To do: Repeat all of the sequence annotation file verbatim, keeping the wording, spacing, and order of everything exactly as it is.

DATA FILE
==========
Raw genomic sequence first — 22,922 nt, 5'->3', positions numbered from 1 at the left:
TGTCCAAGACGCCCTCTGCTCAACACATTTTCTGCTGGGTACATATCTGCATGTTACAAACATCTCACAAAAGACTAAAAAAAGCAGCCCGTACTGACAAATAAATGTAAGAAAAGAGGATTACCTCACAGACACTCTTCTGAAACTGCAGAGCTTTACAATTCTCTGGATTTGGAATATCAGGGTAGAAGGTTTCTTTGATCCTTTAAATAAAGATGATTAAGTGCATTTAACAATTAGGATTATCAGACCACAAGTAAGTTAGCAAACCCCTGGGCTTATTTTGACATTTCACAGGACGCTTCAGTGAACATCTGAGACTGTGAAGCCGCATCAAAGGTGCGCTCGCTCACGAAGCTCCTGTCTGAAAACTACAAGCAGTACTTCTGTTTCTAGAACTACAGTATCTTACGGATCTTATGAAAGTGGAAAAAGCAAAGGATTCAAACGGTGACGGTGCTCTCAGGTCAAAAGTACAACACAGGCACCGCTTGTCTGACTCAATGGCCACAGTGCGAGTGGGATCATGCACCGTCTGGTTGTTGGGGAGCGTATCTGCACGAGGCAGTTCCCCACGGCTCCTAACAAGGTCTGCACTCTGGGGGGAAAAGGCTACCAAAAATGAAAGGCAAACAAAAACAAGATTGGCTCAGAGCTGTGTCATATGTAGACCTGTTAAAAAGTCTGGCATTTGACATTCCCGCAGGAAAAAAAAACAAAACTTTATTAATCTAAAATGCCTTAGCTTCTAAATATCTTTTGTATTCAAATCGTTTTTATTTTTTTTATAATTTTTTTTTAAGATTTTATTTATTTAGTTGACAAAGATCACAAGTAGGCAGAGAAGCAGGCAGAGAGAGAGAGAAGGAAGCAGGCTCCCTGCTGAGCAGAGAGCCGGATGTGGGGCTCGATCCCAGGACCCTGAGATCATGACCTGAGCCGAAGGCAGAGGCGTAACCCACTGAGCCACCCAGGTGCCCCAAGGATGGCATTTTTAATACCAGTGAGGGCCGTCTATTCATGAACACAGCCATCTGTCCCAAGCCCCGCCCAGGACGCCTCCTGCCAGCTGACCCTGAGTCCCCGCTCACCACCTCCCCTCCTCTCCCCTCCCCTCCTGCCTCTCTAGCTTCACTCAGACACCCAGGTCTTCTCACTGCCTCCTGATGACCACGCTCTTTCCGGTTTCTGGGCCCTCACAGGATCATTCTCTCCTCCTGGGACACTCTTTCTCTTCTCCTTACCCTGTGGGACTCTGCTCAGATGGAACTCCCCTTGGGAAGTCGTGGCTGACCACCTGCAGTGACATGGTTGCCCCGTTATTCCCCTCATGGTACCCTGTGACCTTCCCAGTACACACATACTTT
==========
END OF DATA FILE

Raw genomic sequence first — 22,922 nt, 5'->3', positions numbered from 1 at the left:
TGTCCAAGACGCCCTCTGCTCAACACATTTTCTGCTGGGTACATATCTGCATGTTACAAACATCTCACAAAAGACTAAAAAAAGCAGCCCGTACTGACAAATAAATGTAAGAAAAGAGGATTACCTCACAGACACTCTTCTGAAACTGCAGAGCTTTACAATTCTCTGGATTTGGAATATCAGGGTAGAAGGTTTCTTTGATCCTTTAAATAAAGATGATTAAGTGCATTTAACAATTAGGATTATCAGACCACAAGTAAGTTAGCAAACCCCTGGGCTTATTTTGACATTTCACAGGACGCTTCAGTGAACATCTGAGACTGTGAAGCCGCATCAAAGGTGCGCTCGCTCACGAAGCTCCTGTCTGAAAACTACAAGCAGTACTTCTGTTTCTAGAACTACAGTATCTTACGGATCTTATGAAAGTGGAAAAAGCAAAGGATTCAAACGGTGACGGTGCTCTCAGGTCAAAAGTACAACACAGGCACCGCTTGTCTGACTCAATGGCCACAGTGCGAGTGGGATCATGCACCGTCTGGTTGTTGGGGAGCGTATCTGCACGAGGCAGTTCCCCACGGCTCCTAACAAGGTCTGCACTCTGGGGGGAAAAGGCTACCAAAAATGAAAGGCAAACAAAAACAAGATTGGCTCAGAGCTGTGTCATATGTAGACCTGTTAAAAAGTCTGGCATTTGACATTCCCGCAGGAAAAAAAAACAAAACTTTATTAATCTAAAATGCCTTAGCTTCTAAATATCTTTTGTATTCAAATCGTTTTTATTTTTTTTATAATTTTTTTTTAAGATTTTATTTATTTAGTTGACAAAGATCACAAGTAGGCAGAGAAGCAGGCAGAGAGAGAGAGAAGGAAGCAGGCTCCCTGCTGAGCAGAGAGCCGGATGTGGGGCTCGATCCCAGGACCCTGAGATCATGACCTGAGCCGAAGGCAGAGGCGTAACCCACTGAGCCACCCAGGTGCCCCAAGGATGGCATTTTTAATACCAGTGAGGGCCGTCTATTCATGAACACAGCCATCTGTCCCAAGCCCCGCCCAGGACGCCTCCTGCCAGCTGACCCTGAGTCCCCGCTCACCACCTCCCCTCCTCTCCCCTCCCCTCCTGCCTCTCTAGCTTCACTCAGACACCCAGGTCTTCTCACTGCCTCCTGATGACCACGCTCTTTCCGGTTTCTGGGCCCTCACAGGATCATTCTCTCCTCCTGGGACACTCTTTCTCTTCTCCTTACCCTGTGGGACTCTGCTCAGATGGAACTCCCCTTGGGAAGTCGTGGCTGACCACCTGCAGTGACATGGTTGCCCCGTTATTCCCCTCATGGTACCCTGTGACCTTCCCAGTACACACATACTTT